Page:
In Ürümqi, Pelliot heard about a find of manuscripts at the Silk Road oasis of Dunhuang from Duke Lan. The two had a bittersweet reunion. Pelliot had been in the French legation in Peking while Duke Lan and his soldiers were besieging the foreigners during the Boxer Rebellion. They reminisced about old times and drank champagne. Duke Lan also presented Pelliot with a sample Dunhuang manuscript. Recognizing its antiquity and archaeological value, Pelliot quickly set off for Dunhuang, but arrived there months after Aurel Stein had already visited the site.[7]

At Dunhuang, Pelliot managed to gain access to Abbot Wang's secret chamber, which contained a massive hoard of ancient manuscripts already observed by Sir Aurel Stein. Like the yurt in Kashgar, it is believed that Pelliot's abilities with the Chinese language played an important role here. After three weeks of analyzing the manuscripts, often at a rate of 1000 a day, Pelliot convinced Wang to sell him a selection of the most important ones. Wang, who was interested in continuing the refurbishment of his monastery, agreed to the price of 500 taels (£ 90).

The return and later years[edit]

Pelliot returned to Paris on October 24, 1909, to a vicious smear campaign mounted against himself, Édouard Chavannes (a fellow sinologist) and the staff of the École. Pelliot was accused of wasting public money and returning with forged manuscripts. This campaign came to a head with a December 1910 article in La Revue Indigène by Fernand Farjenel (died 1918) of the Collège libre des sciences sociales (fr). At a banquet on 3 July 1911 Pelliot struck Farjenel, and a court case followed.[8] These charges were not proven false until Sir Aurel Stein's book, Ruins of Desert Cathay, appeared in 1912. In his book, Stein made it clear that he had left manuscripts behind in Dunhuang. Stein's book vindicated Pelliot and silenced his critics.

For many years, he was a contributor to the journal, T'oung Pao and became its editor in 1920.

Pelliot served as French military attaché in Beijing during World War I. He died of cancer in 1945. Upon his death, it was said that "Without him, sinology is left like an orphan."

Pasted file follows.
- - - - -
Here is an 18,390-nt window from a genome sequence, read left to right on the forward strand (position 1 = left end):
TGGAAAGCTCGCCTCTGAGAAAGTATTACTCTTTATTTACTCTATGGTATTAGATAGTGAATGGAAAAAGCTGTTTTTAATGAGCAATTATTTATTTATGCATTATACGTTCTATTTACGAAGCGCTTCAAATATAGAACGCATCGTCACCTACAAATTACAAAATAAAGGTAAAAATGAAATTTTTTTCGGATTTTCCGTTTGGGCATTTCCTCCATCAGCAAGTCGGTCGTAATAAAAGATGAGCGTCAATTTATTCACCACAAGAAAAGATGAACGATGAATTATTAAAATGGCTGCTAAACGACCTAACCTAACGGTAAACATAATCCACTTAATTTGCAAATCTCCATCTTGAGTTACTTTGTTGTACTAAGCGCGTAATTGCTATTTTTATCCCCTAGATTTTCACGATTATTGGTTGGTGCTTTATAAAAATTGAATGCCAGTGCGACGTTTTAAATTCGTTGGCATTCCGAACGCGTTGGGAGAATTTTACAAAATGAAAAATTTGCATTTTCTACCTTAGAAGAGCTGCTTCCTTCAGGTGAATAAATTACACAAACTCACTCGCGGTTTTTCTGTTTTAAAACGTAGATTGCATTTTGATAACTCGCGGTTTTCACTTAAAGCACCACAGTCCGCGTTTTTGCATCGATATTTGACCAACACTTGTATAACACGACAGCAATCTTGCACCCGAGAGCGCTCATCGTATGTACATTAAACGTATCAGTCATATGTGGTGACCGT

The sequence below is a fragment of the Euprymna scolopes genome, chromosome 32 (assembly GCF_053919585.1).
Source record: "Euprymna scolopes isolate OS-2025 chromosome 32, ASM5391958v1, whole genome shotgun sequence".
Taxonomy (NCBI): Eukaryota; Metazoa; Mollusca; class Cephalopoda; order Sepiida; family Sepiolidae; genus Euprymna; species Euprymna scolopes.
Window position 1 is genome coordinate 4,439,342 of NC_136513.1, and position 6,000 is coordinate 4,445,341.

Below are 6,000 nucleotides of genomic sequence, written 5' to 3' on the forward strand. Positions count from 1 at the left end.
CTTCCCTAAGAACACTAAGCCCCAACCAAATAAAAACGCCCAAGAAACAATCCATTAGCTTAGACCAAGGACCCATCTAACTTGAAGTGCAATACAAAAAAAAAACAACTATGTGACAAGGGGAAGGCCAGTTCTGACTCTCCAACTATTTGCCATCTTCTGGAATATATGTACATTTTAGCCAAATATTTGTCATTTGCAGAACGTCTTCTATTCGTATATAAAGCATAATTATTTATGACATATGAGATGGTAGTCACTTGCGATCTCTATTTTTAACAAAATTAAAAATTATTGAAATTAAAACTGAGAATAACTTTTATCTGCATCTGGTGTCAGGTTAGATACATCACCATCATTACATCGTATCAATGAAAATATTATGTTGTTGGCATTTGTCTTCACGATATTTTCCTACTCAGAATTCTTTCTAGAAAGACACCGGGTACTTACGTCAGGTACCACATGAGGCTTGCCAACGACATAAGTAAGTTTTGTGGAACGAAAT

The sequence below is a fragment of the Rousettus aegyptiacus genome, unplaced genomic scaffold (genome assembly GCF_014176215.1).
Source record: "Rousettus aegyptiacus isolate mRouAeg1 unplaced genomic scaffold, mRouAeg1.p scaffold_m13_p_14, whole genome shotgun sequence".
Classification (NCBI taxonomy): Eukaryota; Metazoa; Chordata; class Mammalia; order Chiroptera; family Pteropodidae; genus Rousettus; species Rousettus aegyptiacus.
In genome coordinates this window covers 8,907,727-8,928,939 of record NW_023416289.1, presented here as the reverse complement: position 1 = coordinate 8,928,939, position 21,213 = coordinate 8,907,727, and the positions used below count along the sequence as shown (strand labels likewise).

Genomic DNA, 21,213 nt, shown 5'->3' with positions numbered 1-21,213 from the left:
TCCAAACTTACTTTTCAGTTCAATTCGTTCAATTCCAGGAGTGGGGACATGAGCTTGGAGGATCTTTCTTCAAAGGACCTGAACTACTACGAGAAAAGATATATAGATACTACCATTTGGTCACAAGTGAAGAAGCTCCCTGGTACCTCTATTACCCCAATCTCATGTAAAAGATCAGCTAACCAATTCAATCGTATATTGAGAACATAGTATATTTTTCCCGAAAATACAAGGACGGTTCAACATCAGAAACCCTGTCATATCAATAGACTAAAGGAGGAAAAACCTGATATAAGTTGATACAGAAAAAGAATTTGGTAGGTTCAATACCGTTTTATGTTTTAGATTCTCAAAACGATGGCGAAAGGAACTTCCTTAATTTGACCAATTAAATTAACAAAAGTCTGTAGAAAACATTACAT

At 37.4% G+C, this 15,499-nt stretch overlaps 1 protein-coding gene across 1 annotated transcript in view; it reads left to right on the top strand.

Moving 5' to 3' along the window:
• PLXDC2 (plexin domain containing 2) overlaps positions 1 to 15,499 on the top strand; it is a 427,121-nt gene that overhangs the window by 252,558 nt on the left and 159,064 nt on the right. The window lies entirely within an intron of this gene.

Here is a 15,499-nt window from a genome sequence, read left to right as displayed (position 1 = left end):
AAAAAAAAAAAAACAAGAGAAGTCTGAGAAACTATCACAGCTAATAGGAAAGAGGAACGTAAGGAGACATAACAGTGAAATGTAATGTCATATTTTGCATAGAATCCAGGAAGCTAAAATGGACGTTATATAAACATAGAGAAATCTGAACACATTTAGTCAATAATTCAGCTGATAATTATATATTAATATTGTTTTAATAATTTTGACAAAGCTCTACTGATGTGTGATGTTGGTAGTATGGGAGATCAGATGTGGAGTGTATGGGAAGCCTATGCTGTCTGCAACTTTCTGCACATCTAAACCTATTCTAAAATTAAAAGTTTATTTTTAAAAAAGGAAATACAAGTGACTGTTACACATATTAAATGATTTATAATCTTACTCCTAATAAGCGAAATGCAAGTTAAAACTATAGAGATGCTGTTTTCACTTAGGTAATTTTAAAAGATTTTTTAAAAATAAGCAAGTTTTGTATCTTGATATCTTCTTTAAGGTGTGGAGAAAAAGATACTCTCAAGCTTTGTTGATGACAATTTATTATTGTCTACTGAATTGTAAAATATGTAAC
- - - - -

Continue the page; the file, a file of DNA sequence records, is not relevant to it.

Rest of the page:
The Guimet Museum in Paris has a gallery named after him.

Works and publications[edit]

  • Tamm, Eric Enno. "The Horse That Leaps Through Clouds: A Tale of Espionage, the Silk Road and the Rise of Modern China". Vancouver, Douglas & Mcintyre, 2010. ISBN 978-1-55365-269-4.
  • Pelliot (with E. Chavannes), "Un traité manichéen retrouvé en Chine", Journal asiatique 1911, pp. 499–617; 1913, pp. 99–199, 261-392.
  • " Les influences iraniennes en Asie Centrale et en Extrême-Orient," Revue d'histoire et de littérature religieuses, N.S. 3, 1912, pp. 97–119.
  • "Mo-ni et manichéens," Journal asiatique 1914, pp. 461–70.
  • "Le 'Cha-tcheou-tou-fou-t'ou-king' et la colonie sogdienne de la region du Lob Nor", Journal asiatique 1916, pp. 111–23.
  • "Le sûtra des causes et des effets du bien et du mal". Edité‚ et traduit d'après les textes sogdien, chinois et tibétain par Robert Gauthiot et Paul Pelliot, 2 vols (avec la collaboration de E. Benveniste), Paris, 1920.
  • "Les Mongols et la Papauté. Documents nouveaux édités, traduits et commentés par M. Paul Pelliot" avec la collaboration de MM. Borghezio, Masse‚ and Tisserant, Revue de l'Orient chrétien, 3e sér. 3 (23), 1922/23, pp. 3–30; 4(24), 1924, pp. 225–335; 8(28),1931, pp. 3–84.
  • "Les traditions manichéennes au Foukien," T'oung Pao, 22, 1923, pp. 193–208.
  • "Neuf notes sur des questions d'Asie Centrale," T'oung Pao, 24, 1929, pp. 201–265.
  • Notes sur Marco Polo, ed. L. Hambis, 3 vols., Paris 1959-63.
  • Notes on Marco Polo, (English version), Imprimerie nationale, librairie Adrien-Maisonneuve, Paris. 1959-63
  • "Recherches sur les chrétiens d'Asie centrale et d'Extrême-Orient I, Paris, 1973.
  • "L'inscription nestorienne de Si-ngan-fou", ed. avec supléments par Antonino Forte, Kyoto et Paris, 1996.
  • P. Pelliot et L. Ηambis, "Histoire des campagnes de Gengizkhan", vol. 1, Leiden, 1951.
  • * Marco Polo: The Description of the World. 1938. Translated and edited by A. C. Moule & Paul Pelliot. 2 Volumes. George Routledge & Sons, London. Downloadable from [1] ISBN 4-87187-308-0
  • Marco Polo Transcription of the Original in Latin (with Arthur Christopher Moule) ISBN 4-87187-309-9
  • P. Pelliot, "Artistes des Six Dynasties et des T’ang", T’oung Pao 22, 1923.
  • "Quelques textes chinois concernant l'Indochine hindouisśe." 1925. In: Etudes Asiatiques, publiées à l'occasion du 25e anniversaire de l'EFEO.- Paris: EFEO, II: 243-263.

See also[edit]

References[edit]

  1. ^ Pelliot, Paul (1903). "Le Fou-nan". BEFEO 3: 248–303. 
  2. ^ Tamm 2010, p. 59
  3. ^ Tamm 2010, p. 60
  4. ^ Tamm 2010, p. 89
  5. ^ Tamm 2010, p. 108
  6. ^ Tamm 2010, p. 179
  7. ^ Tamm 2010, p. 201
  8. ^ "100, 75, 50 Years Ago". NYTimes.com. 2011-10-26. Retrieved 2012-12-11.